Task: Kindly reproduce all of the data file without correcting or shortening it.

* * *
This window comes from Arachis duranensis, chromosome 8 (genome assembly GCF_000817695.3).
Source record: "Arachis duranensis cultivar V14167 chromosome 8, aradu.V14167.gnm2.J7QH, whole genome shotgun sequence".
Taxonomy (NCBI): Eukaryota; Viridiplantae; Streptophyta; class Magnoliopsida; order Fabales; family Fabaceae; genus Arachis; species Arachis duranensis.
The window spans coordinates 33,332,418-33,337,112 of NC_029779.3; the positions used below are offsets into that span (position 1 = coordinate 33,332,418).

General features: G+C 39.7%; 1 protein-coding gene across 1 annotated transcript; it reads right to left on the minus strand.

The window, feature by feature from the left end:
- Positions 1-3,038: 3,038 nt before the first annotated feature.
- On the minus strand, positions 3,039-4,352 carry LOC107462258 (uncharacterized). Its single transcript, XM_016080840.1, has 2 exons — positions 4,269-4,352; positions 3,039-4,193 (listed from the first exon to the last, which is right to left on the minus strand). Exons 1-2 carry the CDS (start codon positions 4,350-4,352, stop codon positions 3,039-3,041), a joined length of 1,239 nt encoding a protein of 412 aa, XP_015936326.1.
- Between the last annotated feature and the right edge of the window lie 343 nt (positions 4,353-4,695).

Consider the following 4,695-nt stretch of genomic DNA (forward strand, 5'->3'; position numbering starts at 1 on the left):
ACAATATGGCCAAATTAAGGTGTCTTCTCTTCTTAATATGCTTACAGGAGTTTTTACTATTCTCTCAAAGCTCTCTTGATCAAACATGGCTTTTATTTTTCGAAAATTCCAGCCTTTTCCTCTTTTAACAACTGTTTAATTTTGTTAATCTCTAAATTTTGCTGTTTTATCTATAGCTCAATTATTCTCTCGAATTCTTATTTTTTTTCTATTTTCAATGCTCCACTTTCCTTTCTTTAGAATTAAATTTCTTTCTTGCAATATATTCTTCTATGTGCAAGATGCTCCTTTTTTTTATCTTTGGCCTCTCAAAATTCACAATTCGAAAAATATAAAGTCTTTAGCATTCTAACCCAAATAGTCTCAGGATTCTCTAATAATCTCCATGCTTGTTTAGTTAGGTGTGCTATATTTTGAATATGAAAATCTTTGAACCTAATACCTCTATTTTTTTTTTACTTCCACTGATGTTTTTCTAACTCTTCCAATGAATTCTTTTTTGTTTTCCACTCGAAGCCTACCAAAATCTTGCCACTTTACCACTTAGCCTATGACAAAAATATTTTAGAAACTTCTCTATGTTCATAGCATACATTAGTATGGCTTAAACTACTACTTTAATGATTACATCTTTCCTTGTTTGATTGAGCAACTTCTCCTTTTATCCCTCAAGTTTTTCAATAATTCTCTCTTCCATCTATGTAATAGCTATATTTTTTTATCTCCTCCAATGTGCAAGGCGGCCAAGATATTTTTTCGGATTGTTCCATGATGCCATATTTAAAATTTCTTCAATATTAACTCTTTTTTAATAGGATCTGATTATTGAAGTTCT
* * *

This window comes from Arachis duranensis, chromosome 8 (genome assembly GCF_000817695.3).
Source record: "Arachis duranensis cultivar V14167 chromosome 8, aradu.V14167.gnm2.J7QH, whole genome shotgun sequence".
Taxonomy (NCBI): Eukaryota; Viridiplantae; Streptophyta; class Magnoliopsida; order Fabales; family Fabaceae; genus Arachis; species Arachis duranensis.
The window spans coordinates 33,332,418-33,337,112 of NC_029779.3; the positions used below are offsets into that span (position 1 = coordinate 33,332,418).

General features: G+C 39.7%; 1 protein-coding gene across 1 annotated transcript; it reads right to left on the minus strand.

The window, feature by feature from the left end:
- Positions 1-3,038: 3,038 nt before the first annotated feature.
- On the minus strand, positions 3,039-4,352 carry LOC107462258 (uncharacterized). Its single transcript, XM_016080840.1, has 2 exons — positions 4,269-4,352; positions 3,039-4,193 (listed from the first exon to the last, which is right to left on the minus strand). Exons 1-2 carry the CDS (start codon positions 4,350-4,352, stop codon positions 3,039-3,041), a joined length of 1,239 nt encoding a protein of 412 aa, XP_015936326.1.
- Between the last annotated feature and the right edge of the window lie 343 nt (positions 4,353-4,695).

Consider the following 4,695-nt stretch of genomic DNA (forward strand, 5'->3'; position numbering starts at 1 on the left):
ACAATATGGCCAAATTAAGGTGTCTTCTCTTCTTAATATGCTTACAGGAGTTTTTACTATTCTCTCAAAGCTCTCTTGATCAAACATGGCTTTTATTTTTCGAAAATTCCAGCCTTTTCCTCTTTTAACAACTGTTTAATTTTGTTAATCTCTAAATTTTGCTGTTTTATCTATAGCTCAATTATTCTCTCGAATTCTTATTTTTTTTCTATTTTCAATGCTCCACTTTCCTTTCTTTAGAATTAAATTTCTTTCTTGCAATATATTCTTCTATGTGCAAGATGCTCCTTTTTTTTATCTTTGGCCTCTCAAAATTCACAATTCGAAAAATATAAAGTCTTTAGCATTCTAACCCAAATAGTCTCAGGATTCTCTAATAATCTCCATGCTTGTTTAGTTAGGTGTGCTATATTTTGAATATGAAAATCTTTGAACCTAATACCTCTATTTTTTTTTTACTTCCACTGATGTTTTTCTAACTCTTCCAATGAATTCTTTTTTGTTTTCCACTCGAAGCCTACCAAAATCTTGCCACTTTACCACTTAGCCTATGACAAAAATATTTTAGAAACTTCTCTATGTTCATAGCATACATTAGTATGGCTTAAACTACTACTTTAATGATTACATCTTTCCTTGTTTGATTGAGCAACTTCTCCTTTTATCCCTCAAGTTTTTCAATAATTCTCTCTTCCATCTATGTAATAGCTATATTTTTTTATCTCCTCCAATGTGCAAGGCGGCCAAGATATTTTTTCGGATTGTTCCATGATGCCATATTTAAAATTTCTTCAATATTAACTCTTTTTTAATAGGATCTGATTATTGAAGTTCT